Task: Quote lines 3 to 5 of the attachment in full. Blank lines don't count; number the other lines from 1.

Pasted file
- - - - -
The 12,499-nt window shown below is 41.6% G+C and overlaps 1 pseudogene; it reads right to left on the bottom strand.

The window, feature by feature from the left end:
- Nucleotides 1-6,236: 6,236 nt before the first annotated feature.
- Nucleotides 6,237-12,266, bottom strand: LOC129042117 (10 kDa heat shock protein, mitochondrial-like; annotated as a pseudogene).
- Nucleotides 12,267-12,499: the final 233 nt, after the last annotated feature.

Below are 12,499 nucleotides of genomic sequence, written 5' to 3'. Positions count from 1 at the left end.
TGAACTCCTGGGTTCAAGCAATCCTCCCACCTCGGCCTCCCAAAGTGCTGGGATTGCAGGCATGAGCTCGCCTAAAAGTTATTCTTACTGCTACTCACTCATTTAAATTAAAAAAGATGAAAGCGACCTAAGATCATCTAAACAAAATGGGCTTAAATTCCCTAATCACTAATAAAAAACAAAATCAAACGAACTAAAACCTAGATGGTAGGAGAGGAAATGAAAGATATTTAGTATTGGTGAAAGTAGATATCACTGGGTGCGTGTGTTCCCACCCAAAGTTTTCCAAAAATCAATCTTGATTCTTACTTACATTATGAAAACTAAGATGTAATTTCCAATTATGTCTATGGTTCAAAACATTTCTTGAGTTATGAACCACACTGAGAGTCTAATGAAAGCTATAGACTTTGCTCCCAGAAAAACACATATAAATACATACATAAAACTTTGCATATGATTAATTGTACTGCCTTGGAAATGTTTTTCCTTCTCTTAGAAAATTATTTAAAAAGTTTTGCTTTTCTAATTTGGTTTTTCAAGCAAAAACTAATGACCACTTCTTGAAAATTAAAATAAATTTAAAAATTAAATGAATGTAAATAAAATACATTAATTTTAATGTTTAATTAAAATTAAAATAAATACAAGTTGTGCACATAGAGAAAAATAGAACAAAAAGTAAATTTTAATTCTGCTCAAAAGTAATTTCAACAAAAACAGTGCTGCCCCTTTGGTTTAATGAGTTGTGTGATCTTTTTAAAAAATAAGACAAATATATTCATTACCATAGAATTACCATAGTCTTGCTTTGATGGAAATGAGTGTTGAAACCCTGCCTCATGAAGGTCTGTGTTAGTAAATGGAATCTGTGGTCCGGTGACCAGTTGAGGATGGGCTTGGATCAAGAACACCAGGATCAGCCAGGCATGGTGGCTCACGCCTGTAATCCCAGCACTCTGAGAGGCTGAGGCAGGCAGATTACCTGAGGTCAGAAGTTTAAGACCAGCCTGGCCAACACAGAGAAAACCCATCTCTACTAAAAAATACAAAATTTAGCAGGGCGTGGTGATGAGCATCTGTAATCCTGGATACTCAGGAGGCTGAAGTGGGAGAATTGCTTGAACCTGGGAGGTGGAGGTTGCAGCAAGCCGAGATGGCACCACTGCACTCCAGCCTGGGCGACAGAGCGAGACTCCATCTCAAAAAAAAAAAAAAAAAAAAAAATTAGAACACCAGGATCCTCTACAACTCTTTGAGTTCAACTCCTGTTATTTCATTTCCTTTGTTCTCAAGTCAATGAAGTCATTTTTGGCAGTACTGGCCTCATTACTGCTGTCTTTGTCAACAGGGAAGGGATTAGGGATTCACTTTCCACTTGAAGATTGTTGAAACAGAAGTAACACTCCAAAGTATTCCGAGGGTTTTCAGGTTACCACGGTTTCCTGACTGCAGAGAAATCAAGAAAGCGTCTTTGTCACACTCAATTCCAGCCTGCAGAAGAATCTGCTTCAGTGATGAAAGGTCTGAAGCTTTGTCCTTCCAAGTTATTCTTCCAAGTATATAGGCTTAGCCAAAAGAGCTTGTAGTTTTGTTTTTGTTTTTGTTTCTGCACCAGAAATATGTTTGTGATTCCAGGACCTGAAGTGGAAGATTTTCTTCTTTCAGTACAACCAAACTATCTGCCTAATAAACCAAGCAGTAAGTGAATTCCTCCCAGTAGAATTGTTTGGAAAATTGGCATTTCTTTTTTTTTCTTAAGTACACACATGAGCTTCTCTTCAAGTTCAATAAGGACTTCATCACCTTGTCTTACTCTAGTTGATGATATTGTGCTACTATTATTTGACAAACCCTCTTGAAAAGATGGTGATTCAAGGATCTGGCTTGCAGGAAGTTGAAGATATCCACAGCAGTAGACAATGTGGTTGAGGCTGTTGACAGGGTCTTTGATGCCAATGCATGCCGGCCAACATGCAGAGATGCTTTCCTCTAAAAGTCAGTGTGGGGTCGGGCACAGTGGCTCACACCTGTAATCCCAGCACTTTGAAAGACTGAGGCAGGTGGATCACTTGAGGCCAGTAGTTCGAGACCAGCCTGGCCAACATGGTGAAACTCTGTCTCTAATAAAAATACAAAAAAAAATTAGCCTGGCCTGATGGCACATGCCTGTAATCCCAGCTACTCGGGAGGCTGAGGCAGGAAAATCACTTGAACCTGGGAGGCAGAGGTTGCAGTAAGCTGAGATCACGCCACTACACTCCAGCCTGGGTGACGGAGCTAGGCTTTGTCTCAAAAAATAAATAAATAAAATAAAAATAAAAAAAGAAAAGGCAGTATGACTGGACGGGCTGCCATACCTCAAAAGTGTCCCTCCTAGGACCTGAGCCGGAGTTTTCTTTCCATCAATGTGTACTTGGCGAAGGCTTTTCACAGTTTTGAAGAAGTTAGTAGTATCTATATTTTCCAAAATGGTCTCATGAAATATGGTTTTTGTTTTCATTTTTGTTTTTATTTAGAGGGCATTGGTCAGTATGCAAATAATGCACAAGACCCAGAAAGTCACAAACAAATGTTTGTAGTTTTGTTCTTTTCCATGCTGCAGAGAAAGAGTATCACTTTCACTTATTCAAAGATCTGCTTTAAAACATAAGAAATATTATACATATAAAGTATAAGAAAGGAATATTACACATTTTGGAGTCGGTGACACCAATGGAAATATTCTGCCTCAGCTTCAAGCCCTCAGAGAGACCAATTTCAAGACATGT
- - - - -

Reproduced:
- Nucleotides 1-6,236: 6,236 nt before the first annotated feature.
- Nucleotides 6,237-12,266, bottom strand: LOC129042117 (10 kDa heat shock protein, mitochondrial-like; annotated as a pseudogene).
- Nucleotides 12,267-12,499: the final 233 nt, after the last annotated feature.